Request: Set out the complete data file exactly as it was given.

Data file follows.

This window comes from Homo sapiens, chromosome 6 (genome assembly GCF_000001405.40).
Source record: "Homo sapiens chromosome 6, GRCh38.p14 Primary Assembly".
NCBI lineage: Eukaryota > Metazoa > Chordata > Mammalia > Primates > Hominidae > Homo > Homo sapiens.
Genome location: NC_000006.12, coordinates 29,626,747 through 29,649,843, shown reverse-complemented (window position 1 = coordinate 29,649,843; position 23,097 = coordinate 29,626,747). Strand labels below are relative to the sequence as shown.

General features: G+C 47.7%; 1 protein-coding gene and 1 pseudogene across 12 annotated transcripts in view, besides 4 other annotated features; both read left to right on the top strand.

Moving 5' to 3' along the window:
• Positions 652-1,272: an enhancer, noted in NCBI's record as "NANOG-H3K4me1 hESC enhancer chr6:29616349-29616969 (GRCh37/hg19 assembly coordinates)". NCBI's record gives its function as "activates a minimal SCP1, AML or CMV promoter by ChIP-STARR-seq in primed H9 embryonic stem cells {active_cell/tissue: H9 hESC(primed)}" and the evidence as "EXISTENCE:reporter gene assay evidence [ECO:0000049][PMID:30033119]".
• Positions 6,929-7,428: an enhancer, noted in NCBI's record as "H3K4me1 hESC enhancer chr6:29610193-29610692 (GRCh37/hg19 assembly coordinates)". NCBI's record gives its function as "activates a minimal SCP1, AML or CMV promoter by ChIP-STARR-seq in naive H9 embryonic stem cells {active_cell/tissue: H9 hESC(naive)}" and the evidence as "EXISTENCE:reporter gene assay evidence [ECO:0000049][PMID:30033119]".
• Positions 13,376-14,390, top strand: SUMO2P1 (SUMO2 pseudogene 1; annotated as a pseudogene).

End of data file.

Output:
This window comes from Homo sapiens, chromosome 6 (genome assembly GCF_000001405.40).
Source record: "Homo sapiens chromosome 6, GRCh38.p14 Primary Assembly".
NCBI lineage: Eukaryota > Metazoa > Chordata > Mammalia > Primates > Hominidae > Homo > Homo sapiens.
Genome location: NC_000006.12, coordinates 29,626,747 through 29,649,843, shown reverse-complemented (window position 1 = coordinate 29,649,843; position 23,097 = coordinate 29,626,747). Strand labels below are relative to the sequence as shown.

General features: G+C 47.7%; 1 protein-coding gene and 1 pseudogene across 12 annotated transcripts in view, besides 4 other annotated features; both read left to right on the top strand.

Moving 5' to 3' along the window:
• Positions 652-1,272: an enhancer, noted in NCBI's record as "NANOG-H3K4me1 hESC enhancer chr6:29616349-29616969 (GRCh37/hg19 assembly coordinates)". NCBI's record gives its function as "activates a minimal SCP1, AML or CMV promoter by ChIP-STARR-seq in primed H9 embryonic stem cells {active_cell/tissue: H9 hESC(primed)}" and the evidence as "EXISTENCE:reporter gene assay evidence [ECO:0000049][PMID:30033119]".
• Positions 6,929-7,428: an enhancer, noted in NCBI's record as "H3K4me1 hESC enhancer chr6:29610193-29610692 (GRCh37/hg19 assembly coordinates)". NCBI's record gives its function as "activates a minimal SCP1, AML or CMV promoter by ChIP-STARR-seq in naive H9 embryonic stem cells {active_cell/tissue: H9 hESC(naive)}" and the evidence as "EXISTENCE:reporter gene assay evidence [ECO:0000049][PMID:30033119]".
• Positions 13,376-14,390, top strand: SUMO2P1 (SUMO2 pseudogene 1; annotated as a pseudogene).